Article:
Words of Advice to My Younger Self

One of the most important life lessons I’ve learned is to listen to my own inner voice.  


We all have that “still, small voice” inside that tells us when something’s not right — whether it be a subconscious distrust of someone but we can’t put our finger on quite why, or a family or personal situation that makes us uncomfortable, or simply a feeling that what we’re about to do is wrong or selfish. Call it a gut feeling, conscience, instinct or bad vibes, it’s important to listen to it. It’s our subconscious doing its best to keep us safe.


Now, there are two sides to this inner monologue of ours — the first is that tiny twinge of doubt and the second is logic.  Overlaying all this is the training we’ve received as children which either suppresses this instinct or reinforces it. Let me explain…


We have a part of the brain, the amygdala, that appraises situations and decides if they’re dangerous or not. Usually, when it’s something new, something we haven’t done before, it tells us through uneasiness or outright fear, that we shouldn’t do that thing. But the amygdala is also alerted when we are not consciously aware — it may be someone’s body language, micro-expressions, a hyper-focus on our reaction or even the scent of their fear. We may not be conscious of why we feel uneasy, but subliminally, it’s the amygdala saying, “danger, danger”. Logically, we can see no reason not to do what makes sense, but that underlying sense of self-preservation contradicts what seems so obvious.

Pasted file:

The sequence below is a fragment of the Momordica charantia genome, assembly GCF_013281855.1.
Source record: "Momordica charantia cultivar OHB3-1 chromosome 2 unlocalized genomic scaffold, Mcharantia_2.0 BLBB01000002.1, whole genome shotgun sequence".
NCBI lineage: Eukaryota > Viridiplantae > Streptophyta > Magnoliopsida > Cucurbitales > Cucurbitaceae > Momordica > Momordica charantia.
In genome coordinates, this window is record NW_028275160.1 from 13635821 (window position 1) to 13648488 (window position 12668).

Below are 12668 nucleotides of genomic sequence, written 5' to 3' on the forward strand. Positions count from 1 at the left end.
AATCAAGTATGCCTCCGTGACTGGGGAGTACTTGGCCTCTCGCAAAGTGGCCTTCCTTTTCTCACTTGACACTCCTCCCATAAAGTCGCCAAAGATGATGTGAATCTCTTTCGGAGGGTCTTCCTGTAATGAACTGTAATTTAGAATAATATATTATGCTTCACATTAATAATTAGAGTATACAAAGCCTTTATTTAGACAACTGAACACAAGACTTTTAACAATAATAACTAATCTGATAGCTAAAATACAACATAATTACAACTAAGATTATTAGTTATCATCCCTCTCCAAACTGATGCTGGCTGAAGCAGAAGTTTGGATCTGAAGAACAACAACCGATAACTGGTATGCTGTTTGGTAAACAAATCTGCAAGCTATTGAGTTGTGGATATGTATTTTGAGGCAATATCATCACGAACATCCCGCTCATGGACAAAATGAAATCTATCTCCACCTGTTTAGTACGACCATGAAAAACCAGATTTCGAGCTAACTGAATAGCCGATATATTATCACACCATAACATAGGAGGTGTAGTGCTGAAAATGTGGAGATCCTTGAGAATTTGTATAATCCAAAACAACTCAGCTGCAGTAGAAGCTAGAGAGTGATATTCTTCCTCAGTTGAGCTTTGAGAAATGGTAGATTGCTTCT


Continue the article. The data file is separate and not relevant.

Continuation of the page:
Then to complicate things, there’s our early training. When we’re taught as children to share our toys, be kind to others, don’t make fun of the weird kid, do as we’re told, we learn to ignore those twinges of self-interest. We learn to call ourselves selfish and forget to tune into radio station WIIFM, or What’s In It For Me? and we use left-brained logic to help us make our decisions.